Grant Wiggins | What’s my job?

http://www.pkwy.k12.mo.us/inside/staffDev/certified/File/Administrator/Wiggins_OET.pdf

Grant Wiggins explores the ‘real’ job description for teachers. He argues that he only ever applied for jobs framed in terms of content-area, not to do with learning. Danielson developed a framework that answers some questions about what it is to be a good teacher:

  1. Planning and preparation
  2. The classroom environment
  3. Instruction, and
  4. Professional responsibilities

A good framework, but Wiggins argues that it only summarises the tasks a teacher is expected to perform and, like all measures we use to evaluate quality teaching, focuses on what teachers are supposed to do, rather than what they are supposed to accomplish.

An alternative could be to use these three results-focused responsibilities:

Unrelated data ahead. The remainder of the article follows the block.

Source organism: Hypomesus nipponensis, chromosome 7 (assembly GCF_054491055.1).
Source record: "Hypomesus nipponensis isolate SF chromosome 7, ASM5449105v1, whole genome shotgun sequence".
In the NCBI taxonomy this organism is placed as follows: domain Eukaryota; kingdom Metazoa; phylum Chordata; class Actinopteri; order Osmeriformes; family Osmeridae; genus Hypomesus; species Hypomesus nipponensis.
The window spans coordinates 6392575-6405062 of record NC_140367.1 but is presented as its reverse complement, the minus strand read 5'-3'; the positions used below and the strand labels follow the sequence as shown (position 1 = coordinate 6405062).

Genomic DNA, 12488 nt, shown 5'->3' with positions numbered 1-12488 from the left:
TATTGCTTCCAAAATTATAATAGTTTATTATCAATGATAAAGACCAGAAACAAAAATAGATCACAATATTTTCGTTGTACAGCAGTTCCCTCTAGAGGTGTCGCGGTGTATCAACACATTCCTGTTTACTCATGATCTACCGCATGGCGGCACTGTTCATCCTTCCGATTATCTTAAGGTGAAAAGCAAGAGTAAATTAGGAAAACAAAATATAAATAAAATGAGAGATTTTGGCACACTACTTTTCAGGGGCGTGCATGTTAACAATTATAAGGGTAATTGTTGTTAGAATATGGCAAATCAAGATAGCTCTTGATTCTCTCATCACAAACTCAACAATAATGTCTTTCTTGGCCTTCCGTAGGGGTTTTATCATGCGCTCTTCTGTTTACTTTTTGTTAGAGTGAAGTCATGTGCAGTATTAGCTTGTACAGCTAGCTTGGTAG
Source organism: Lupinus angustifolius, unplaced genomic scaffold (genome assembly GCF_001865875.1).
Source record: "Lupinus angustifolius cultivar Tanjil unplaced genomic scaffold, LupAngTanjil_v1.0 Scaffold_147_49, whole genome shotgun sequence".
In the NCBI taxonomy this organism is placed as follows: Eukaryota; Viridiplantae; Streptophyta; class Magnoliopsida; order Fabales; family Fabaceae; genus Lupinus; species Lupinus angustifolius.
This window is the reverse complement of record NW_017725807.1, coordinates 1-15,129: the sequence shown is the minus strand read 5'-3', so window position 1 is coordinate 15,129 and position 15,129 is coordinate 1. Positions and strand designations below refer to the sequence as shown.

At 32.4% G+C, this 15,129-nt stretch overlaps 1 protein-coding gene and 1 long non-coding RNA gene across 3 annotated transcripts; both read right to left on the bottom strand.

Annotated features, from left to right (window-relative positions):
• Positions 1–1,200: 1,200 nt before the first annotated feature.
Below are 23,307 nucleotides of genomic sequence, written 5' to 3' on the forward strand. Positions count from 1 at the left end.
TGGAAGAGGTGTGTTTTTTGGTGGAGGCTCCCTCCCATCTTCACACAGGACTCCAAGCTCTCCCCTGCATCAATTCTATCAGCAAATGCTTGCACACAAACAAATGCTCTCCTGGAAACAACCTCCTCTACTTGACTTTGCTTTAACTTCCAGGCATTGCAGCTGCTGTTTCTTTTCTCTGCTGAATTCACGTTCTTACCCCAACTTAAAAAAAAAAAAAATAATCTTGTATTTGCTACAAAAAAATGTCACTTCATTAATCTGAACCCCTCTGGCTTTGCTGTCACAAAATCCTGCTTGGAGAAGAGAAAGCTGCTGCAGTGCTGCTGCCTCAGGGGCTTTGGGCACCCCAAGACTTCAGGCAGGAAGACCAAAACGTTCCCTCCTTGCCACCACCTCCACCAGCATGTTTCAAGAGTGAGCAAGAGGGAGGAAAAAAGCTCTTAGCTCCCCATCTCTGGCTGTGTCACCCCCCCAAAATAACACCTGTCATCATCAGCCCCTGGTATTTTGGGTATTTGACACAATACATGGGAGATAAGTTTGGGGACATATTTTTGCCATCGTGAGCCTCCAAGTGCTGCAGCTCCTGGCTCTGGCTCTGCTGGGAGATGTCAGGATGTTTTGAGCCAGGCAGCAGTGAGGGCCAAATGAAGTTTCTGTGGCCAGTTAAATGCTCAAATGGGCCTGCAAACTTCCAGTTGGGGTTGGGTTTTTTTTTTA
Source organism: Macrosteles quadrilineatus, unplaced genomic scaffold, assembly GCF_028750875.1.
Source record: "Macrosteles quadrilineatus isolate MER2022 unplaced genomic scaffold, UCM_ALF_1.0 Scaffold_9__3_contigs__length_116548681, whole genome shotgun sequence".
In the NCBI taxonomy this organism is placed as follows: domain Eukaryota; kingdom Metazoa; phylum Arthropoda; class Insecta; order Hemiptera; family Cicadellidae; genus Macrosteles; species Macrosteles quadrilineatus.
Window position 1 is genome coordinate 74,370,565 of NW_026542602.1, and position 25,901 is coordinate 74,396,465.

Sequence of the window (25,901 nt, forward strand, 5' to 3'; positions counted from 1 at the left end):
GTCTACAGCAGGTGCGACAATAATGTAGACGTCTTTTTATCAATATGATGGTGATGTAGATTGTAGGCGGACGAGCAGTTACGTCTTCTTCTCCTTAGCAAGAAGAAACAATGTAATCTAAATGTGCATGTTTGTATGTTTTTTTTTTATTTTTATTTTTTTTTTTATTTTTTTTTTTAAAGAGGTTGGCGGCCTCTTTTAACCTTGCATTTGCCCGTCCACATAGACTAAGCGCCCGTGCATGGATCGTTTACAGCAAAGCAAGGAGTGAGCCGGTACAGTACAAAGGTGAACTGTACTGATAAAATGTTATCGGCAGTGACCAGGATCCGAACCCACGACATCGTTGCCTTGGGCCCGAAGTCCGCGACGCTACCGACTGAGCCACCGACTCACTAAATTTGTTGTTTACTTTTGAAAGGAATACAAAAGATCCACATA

1. Cause successful learning related to school, program and course goals.
  2. Cause greater interest in the subject and learning than was there before
  3. Cause greater confidence, feelings of efficacy, and intellectual direction in learners.

This approach calls into question the good faith but inappropriate view of the job: to cover content by touring the textbook. So what role do learning materials play in the real job description of teachers? Ask these questions:

  • What chapters are central to my goals, the schools vision and our standards?
  • Whaich chapters are not vital?
  • Which chapters can be skipped?
  • What must I do to supplement the text in order to achieve my goals, the schools vision and our standards?

Being a teacher outside the classroom:
The great scandal in K-12 education is that almost every K-12 system is not a system at all. High School teachers in history rarely score papers or discuss writing with teachers of English. The K-12 system will only be truly systematic if the following happens:

  • Teachers of all grades write curriculum together
  • Teachers of all grades score student work together
  • Teachers are required as team members to issue team reports each semester to the rest of the K-12 faculty on what worked, what didn’t, and what will be done to imporve learning.

Collaboration must be a requirement of the job, not an option.

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